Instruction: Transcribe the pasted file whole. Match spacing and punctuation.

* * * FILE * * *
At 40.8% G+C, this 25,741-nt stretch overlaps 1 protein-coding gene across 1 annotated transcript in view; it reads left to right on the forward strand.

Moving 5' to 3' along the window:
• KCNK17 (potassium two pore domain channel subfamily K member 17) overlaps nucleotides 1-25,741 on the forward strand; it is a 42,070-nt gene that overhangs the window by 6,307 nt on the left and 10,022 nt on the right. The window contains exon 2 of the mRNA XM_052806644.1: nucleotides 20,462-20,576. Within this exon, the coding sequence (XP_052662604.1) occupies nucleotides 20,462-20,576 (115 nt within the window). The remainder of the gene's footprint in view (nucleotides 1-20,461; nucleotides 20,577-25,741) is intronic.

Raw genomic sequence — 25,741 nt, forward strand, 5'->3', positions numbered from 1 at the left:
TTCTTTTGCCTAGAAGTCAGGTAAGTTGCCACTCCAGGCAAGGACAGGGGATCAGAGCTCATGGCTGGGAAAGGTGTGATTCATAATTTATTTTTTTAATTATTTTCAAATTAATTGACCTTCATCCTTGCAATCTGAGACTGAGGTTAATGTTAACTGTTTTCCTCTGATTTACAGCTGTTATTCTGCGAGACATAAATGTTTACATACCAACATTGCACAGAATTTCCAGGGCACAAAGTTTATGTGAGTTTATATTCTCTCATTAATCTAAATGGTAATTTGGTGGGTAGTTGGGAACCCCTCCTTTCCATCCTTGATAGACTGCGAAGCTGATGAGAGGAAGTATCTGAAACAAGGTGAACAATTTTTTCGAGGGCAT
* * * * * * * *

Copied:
At 40.8% G+C, this 25,741-nt stretch overlaps 1 protein-coding gene across 1 annotated transcript in view; it reads left to right on the forward strand.

Moving 5' to 3' along the window:
• KCNK17 (potassium two pore domain channel subfamily K member 17) overlaps nucleotides 1-25,741 on the forward strand; it is a 42,070-nt gene that overhangs the window by 6,307 nt on the left and 10,022 nt on the right. The window contains exon 2 of the mRNA XM_052806644.1: nucleotides 20,462-20,576. Within this exon, the coding sequence (XP_052662604.1) occupies nucleotides 20,462-20,576 (115 nt within the window). The remainder of the gene's footprint in view (nucleotides 1-20,461; nucleotides 20,577-25,741) is intronic.

Raw genomic sequence — 25,741 nt, forward strand, 5'->3', positions numbered from 1 at the left:
TTCTTTTGCCTAGAAGTCAGGTAAGTTGCCACTCCAGGCAAGGACAGGGGATCAGAGCTCATGGCTGGGAAAGGTGTGATTCATAATTTATTTTTTTAATTATTTTCAAATTAATTGACCTTCATCCTTGCAATCTGAGACTGAGGTTAATGTTAACTGTTTTCCTCTGATTTACAGCTGTTATTCTGCGAGACATAAATGTTTACATACCAACATTGCACAGAATTTCCAGGGCACAAAGTTTATGTGAGTTTATATTCTCTCATTAATCTAAATGGTAATTTGGTGGGTAGTTGGGAACCCCTCCTTTCCATCCTTGATAGACTGCGAAGCTGATGAGAGGAAGTATCTGAAACAAGGTGAACAATTTTTTCGAGGGCAT